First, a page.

TN: It was used when we needed to show Hedorah’s rickety movements.

DM: A laser beam is seen coming out of an opening in Gigan’s forehead in some of the stills that were used to publicize GODZILLA VS. GIGAN. However, the cyborg never uses the beam in the film. Why is this?

TN: I very much was interested in the sixth sense of human beings at the time. I knew that many statues of Buddha had auras around their heads, and I had read an article about strange rays coming out of the foreheads of human beings. So, I originally intended to have a ray come out of Gigan’s forehead. However, I changed my mind because the ability didn’t seem to fit the cyborg. It fit only human beings. That’s why I didn’t use it.

Gigan had a very strong and angular form. It was enough to express the great power of the monster. So, the laser beam wasn’t needed.

DM: GODZILLA VS. MEGALON is the earliest Godzilla movie in which Haruo Nakajima does not play Godzilla. Did any problems arise because another person had taken over the role?

TN: No. There were no special problems.

DM: Did you make the decision to portray Godzilla comically in GODZILLA VS. MEGALON?

TN: I made the decision. The Champion Festival versions of Toho’s earlier monster films were being released at the time, so we had to produce a movie that would appeal to children. (During the 1970s, Toho released edited versions of KING KONG VS. GODZILLA (1962), GODZILLA VS. MONSTER ZERO (1965), DESTROY ALL MONSTERS, and a number of its other science fiction films on double or triple bills with animated features and superhero shows such as RETURN OF ULTRAMAN (1971-1972) and MIRROR MAN (1971).)

DM: Who edited the Champion Festival versions of the movies?

TN: Ishiro Honda edited them. (Mr. Honda directed GODZILLA – KING OF THE MONSTERS, KING KONG VS. GODZILLA, DESTROY ALL MONSTERS, and many of Toho’s other science fiction films.)

DM: In the Japanese trailer that was used to promote GODZILLA VS. MECHAGODZILLA (1974), there is an alternate to the sequence in which MechaGodzilla emerges from its disguise as Godzilla. Why was the alternate sequence shot?

TN: It most likely consists only of test footage.

DM: TERROR OF MECHAGODZILLA (1975) has a more serious tone than the other Godzilla movies that were produced during the 1970s. Why is this?

TN: It was decided to portray Godzilla the way he had been in GODZILLA – KING OF THE MONSTERS.

DM: Whose idea was it to do so?

TN: Tomoyuki Tanaka’s. (Mr. Tanaka produced virtually all of Toho’s science fiction films.)

DM: Do you know why he made that decision?

TN: Toho wanted to revise the Godzilla series. So, Mr. Tanaka decided to portray Godzilla the way he had been in 1954.

DM: I’ve heard that Mr. Honda originally wasn’t going to direct TERROR OF MECHAGODZILLA. Is this true?

TN: Yes. That’s right.

DM: Was Jun Fukuda originally going to direct the movie? (Mr. Fukuda directed GODZILLA VS. THE SEA MONSTER (1966), SON OF GODZILLA, GODZILLA VS. GIGAN, GODZILLA VS. MEGALON, and GODZILLA VS. MECHAGODZILLA.)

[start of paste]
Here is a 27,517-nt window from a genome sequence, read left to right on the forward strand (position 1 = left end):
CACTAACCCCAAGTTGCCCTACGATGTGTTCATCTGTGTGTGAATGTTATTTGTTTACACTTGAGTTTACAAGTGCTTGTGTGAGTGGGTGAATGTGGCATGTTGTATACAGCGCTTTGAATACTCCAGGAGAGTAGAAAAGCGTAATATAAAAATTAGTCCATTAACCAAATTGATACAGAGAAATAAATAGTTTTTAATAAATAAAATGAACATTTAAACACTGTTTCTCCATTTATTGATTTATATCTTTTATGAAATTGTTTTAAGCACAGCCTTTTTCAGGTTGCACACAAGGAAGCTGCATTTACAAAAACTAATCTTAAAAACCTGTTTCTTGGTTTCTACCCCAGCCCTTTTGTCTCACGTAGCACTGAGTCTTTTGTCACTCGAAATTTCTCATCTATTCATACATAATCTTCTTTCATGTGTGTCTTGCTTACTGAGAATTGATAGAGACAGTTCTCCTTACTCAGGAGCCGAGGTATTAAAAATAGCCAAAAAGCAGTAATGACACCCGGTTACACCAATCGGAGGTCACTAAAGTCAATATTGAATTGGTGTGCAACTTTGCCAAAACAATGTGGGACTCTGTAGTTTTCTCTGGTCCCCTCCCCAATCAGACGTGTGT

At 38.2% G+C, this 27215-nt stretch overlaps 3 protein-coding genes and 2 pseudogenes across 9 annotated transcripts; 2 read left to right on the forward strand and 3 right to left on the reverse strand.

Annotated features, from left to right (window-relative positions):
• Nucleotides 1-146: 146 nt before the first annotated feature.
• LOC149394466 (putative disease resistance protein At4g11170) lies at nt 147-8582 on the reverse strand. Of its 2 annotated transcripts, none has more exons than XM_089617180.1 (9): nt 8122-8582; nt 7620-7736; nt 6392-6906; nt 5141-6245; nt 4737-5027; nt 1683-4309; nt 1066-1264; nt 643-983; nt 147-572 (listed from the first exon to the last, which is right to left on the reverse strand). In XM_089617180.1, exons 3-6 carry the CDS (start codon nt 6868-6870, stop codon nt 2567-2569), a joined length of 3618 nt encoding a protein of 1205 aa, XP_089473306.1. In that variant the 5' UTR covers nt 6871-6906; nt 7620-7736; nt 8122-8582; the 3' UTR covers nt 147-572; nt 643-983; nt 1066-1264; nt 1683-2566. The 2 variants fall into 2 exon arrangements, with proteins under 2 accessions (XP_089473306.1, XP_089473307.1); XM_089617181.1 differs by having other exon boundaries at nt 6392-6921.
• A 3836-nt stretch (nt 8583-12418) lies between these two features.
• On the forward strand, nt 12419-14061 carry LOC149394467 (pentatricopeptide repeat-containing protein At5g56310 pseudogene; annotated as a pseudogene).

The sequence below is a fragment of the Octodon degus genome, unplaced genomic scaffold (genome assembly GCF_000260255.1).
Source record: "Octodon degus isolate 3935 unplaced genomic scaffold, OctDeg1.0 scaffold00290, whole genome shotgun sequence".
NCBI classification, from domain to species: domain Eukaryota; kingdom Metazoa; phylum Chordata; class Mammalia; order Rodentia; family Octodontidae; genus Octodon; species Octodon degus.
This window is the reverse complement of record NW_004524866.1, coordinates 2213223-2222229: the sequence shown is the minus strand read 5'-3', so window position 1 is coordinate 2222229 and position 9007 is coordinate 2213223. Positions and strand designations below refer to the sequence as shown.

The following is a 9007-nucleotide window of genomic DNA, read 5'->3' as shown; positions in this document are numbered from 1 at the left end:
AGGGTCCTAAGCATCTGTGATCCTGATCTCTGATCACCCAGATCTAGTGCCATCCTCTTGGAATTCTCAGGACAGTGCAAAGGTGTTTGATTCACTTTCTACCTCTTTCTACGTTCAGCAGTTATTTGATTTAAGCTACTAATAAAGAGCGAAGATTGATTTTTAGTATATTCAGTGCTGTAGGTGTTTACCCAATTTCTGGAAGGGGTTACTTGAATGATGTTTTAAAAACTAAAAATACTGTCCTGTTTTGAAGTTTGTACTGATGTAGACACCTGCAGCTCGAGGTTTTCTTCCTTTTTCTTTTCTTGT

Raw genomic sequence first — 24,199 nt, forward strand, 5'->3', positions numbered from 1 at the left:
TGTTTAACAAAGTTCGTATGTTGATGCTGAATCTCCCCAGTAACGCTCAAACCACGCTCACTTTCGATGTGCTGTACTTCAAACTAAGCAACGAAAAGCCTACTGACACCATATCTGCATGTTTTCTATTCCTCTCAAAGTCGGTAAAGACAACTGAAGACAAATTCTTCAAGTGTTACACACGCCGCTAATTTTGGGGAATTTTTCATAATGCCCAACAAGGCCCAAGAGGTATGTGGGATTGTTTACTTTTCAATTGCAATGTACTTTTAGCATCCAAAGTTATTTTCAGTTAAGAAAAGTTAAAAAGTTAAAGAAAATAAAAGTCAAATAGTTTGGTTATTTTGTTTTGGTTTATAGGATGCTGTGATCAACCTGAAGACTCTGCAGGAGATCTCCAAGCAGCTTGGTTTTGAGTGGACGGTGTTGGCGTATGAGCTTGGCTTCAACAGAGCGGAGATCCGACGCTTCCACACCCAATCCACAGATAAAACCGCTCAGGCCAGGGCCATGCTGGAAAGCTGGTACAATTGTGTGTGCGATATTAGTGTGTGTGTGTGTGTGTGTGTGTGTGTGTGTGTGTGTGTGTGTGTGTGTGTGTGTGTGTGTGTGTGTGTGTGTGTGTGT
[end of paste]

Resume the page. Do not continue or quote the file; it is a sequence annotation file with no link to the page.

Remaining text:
TN: The matter of choosing a director came up only after the script had been completed. I don’t remember who the director originally was going to be.

DM: Was the Godzilla cybot used in the production of GODZILLA 1985 very difficult to control? (The cyborg/robot was just under five meters tall.)

TN: It was very difficult to control.

DM: Was it your idea to build it?

TN: It was my idea to build it. (The cybot was used not only to show facial expressions that the Godzilla costume could not provide, but also to show Godzilla breathing.)

DM: I know that a television series based on TIDAL WAVE was broadcast in Japan shortly after the film was released. Were you involved in the production of the television series?

TN: I wasn’t involved in the production of the series.

DM: Was the series produced by Toho?

TN: Yes.

DM: In the book JAPANESE SCIENCE FICTION, FANTASY AND HORROR FILMS, Stuart Galbraith IV suggests that THE LAST DAYS OF PLANET EARTH (1974) is based on THE LAST WAR (1961). Is this true?

TN: Yes. It is.

DM: Mr. Galbraith also suggests in his book that the same model was used to depict the Alpha in LATITUDE ZERO (1969) and the Goten in THE WAR IN SPACE. Is this true? (The Alpha is a submarine. The Goten is a spaceship.)

TN: No. Different models were used to depict the Alpha and the Goten.

DM: What was Mr. Tanaka like?

TN: He had a lot of ideas. He was very decisive.

DM: Would Mr. Tanaka take an active role in production?

TN: He had a split personality. He would allow the members of the staff to do their work, but then he would begin making suggestions.

DM: What was your professional relationship with Mr. Fukuda like?

TN: Mr. Fukuda and I worked on a large number of movies together. So, there was a very special type of relationship between us. It’s very difficult to describe. It was as if we were related to each other. There was a very strong mutual understanding between us.

DM: Would you discuss ideas with each other during planning?

TN: There were three different types of approaches. We both had to read the scripts very carefully, but sometimes Mr. Fukuda would draw the storyboards, sometimes I would draw them, and sometimes we both would draw them. However, I always made the final decisions regarding the special effects.

DM: Did Mr. Fukuda allow you to choose which special effects footage would be used?

TN: I chose the footage that would be used. I would edit all of the special effects sequences, and then turn them over to Mr. Fukuda.

DM: How was working with Mr. Honda on TERROR OF MECHAGODZILLA different from working with Mr. Fukuda?